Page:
… it’s not where you go. It’s who you travel with. – Charles Shulz
You know you have an incredible set of family, friends and supporters when they all join together to send you to a luxurious dream trip to Florence!
Yes, indeed! My fambam, peeps, posse, tweeps, twiends, fans, followers — whatever you want to call them — have pulled through for me and voted by sharing my story, Mea Culpa! What NOT to do When Dining Overseas, which was shortlisted and eventually won LaCure’s Tell A Great Story contest.
Read about how it all happened here: LACURE’S TELL A GREAT STORY WINNER IS GOING TO FLORENCE!
And if you must, check out the luxury villa where I will be spending my days enjoying the Tuscan sun: The Villa That is Florence’s Treasure. Yes, you really must check it out! Fabulously stylish, isn’t it? I am really excited! Travel dates are yet to be set, so stay tuned for more info.
Picture this: you are in a foreign land far far away, with a totally different culture, with people speaking a language that sounds very Greek (or Japanese, or Chinese, whatever) to you, and if you’re really lucky, maybe even with food you don’t recognize at all.
Not to worry, my friends, for I am here to guide you on what NOT to do to avoid committing some gaffes when it’s chow time.
Lifted from Facebook: “Travel is the only thing you buy that makes you richer.”
Ironically, songs have referred to New York as the city that never sleeps, but it is also where dreams are made of, apparently. So when in NYC, it’s up to you whether to dream or not sleep at all.
Text & Photos by Jennifer Ellson
Alicia Keys also claims that this concrete jungle’s streets will make you feel brand new, and that there’s nothing you can’t do — to which Jay-Z agrees.
Long before them, though, Frank Sinatra already started spreading the news that he wanted to be a part of it.
All three of them said that if you can make it here,you can make it anywhere.
Meanwhile, when Sting is in town, he’s an alien, he’s a legal alien because he’s an Englishman in New York.
Between the peaceful Zen gardens and blossoming cherry trees, Vancouver often reminds me of Japan not only because their climates are almost the same, but also because the sights, sounds, smell, tastes and feel are very similar.
Text and Photos by Jennifer Ellson
Vancouver: a Canadian coastal city right by the Pacific Ocean, which means an abundance of fresh seafood for the taking. Now, combine this with a large Japanese population and what do you get?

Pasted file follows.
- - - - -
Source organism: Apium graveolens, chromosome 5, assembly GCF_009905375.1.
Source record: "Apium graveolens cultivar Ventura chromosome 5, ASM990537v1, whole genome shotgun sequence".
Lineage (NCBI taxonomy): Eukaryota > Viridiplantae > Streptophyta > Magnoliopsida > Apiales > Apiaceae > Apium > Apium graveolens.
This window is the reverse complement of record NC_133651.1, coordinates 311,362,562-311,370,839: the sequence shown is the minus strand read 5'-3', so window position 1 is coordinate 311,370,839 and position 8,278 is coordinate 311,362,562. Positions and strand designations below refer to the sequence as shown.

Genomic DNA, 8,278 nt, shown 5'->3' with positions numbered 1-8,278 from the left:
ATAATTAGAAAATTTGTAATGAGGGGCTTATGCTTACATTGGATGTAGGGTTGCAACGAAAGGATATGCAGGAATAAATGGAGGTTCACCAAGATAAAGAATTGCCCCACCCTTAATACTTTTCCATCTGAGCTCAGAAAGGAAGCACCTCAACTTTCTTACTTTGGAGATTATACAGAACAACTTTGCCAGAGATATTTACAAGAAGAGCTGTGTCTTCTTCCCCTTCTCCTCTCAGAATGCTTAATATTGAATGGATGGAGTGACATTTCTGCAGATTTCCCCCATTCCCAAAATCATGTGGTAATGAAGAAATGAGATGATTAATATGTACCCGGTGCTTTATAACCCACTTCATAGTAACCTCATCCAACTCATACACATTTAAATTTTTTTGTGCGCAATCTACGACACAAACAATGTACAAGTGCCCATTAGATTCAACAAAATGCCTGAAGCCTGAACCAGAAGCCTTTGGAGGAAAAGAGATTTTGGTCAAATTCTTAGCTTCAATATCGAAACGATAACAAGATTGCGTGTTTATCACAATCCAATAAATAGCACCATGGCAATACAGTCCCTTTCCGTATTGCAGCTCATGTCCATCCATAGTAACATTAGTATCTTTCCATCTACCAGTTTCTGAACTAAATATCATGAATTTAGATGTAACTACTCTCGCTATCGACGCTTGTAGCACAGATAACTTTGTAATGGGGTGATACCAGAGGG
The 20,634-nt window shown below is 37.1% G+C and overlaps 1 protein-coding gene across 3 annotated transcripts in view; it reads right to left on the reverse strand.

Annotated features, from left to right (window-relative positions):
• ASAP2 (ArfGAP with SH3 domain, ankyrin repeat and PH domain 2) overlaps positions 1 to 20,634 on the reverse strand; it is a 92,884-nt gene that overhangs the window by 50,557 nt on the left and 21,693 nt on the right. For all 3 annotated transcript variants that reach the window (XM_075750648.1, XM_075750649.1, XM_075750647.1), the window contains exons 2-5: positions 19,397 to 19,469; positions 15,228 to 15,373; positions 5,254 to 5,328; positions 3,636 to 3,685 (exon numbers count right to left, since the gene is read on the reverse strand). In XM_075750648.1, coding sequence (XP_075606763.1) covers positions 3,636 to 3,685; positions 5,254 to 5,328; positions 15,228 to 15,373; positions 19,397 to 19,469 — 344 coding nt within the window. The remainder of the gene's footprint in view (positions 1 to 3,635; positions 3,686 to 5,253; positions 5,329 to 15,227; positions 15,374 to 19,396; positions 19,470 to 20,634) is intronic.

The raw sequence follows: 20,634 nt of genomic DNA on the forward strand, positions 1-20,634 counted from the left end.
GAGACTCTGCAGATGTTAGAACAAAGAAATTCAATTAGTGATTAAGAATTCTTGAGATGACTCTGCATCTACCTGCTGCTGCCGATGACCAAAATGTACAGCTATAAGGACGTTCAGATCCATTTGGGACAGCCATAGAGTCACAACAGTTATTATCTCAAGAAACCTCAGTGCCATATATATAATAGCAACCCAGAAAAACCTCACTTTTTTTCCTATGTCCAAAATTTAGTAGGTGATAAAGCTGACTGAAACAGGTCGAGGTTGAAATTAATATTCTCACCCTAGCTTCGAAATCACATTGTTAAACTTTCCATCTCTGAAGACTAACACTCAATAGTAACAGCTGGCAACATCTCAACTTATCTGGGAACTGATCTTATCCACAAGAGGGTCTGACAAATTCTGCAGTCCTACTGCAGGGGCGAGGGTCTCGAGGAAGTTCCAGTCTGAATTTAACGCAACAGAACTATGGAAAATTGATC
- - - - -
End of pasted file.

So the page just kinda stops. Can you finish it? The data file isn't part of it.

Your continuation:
Between its peaceful Zen gardens and blossoming cherry trees, you get a spate of sushi bars which, together with Starbucks, are popping at every street corner in this city.
Text and Photos by Jennifer Ellson | Additional Photos by Tourism Philippines
Lent has several names in the Philippines – Semana Santa, Mahal na Araw, Holy Week – however you call it, one thing is certain: it is a BIG DEAL in the Philippines (but self-flagellation & crucifixion are not!)
For meat lovers, however, a word of warning: it is probably the only time when the Philippines turns vegetarian, or fishetarian for the not-too-religious.
Being a predominantly Catholic country, Lent is a significant religious festival in most parts of the nation’s 7,107 islands. It is elaborately celebrated with gruesome re-enactments of the final hours of Jesus’ life, where real penitents wear makeshift crowns of thorns, whipping themselves in silent processions and ending with crucifixion, for real!
The sausage was invented by a butcher from Frankfurt, who had moved to Vienna, which is why in Vienna it’s called a frankfurter, but in Frankfurt it’s called a wiener (Viennese).
Text and Photos by Jennifer Ellson
Try to order a frankfurter in Frankfurt, and you’d most likely get a blank stare. But ask for a wiener or a Vienna sausage, and the Frankfurters — the residents, not the sausages — would know what you’re talking about.
Meanwhile, do the same in Vienna — ask for a Vienna sausage, instead of a frankfurter and you’d probably hear “was is das?” (what is that?). Yes, it happened to me.
Confused yet? Bear with me, as I confuse you even more.
How can something so simple be this good? Fried, boiled, steamed – brown, white or wild – how much do you know about this most important staple food for a large part of the human population? Here’s what I know about my favorite food – fun trivia I’ve picked up from eating buckets of rice all over the world.
Text and Photo by Jennifer Ellson
In China, one asks “have you had your rice?” (“ni chi fan le ma?”) in lieu of “how are you?”
Meanwhile, rice is so well-loved in Japan that two car brands were named after rice. Toyota means ‘fertile rice paddies’, while Honda means ‘the base rice field’.
Back in China, there is an old wives tale that a girl who doesn’t finish her rice will have a future husband with many pockmarks on his face – as many as the girl’s uneaten grains! Oh how cruel! But there’s also a Chinese belief that leftover rice is a cure for migraines, so I guess there’s the silver lining for her: ugly husband, but migraine-free.
Here are other facts and trivia: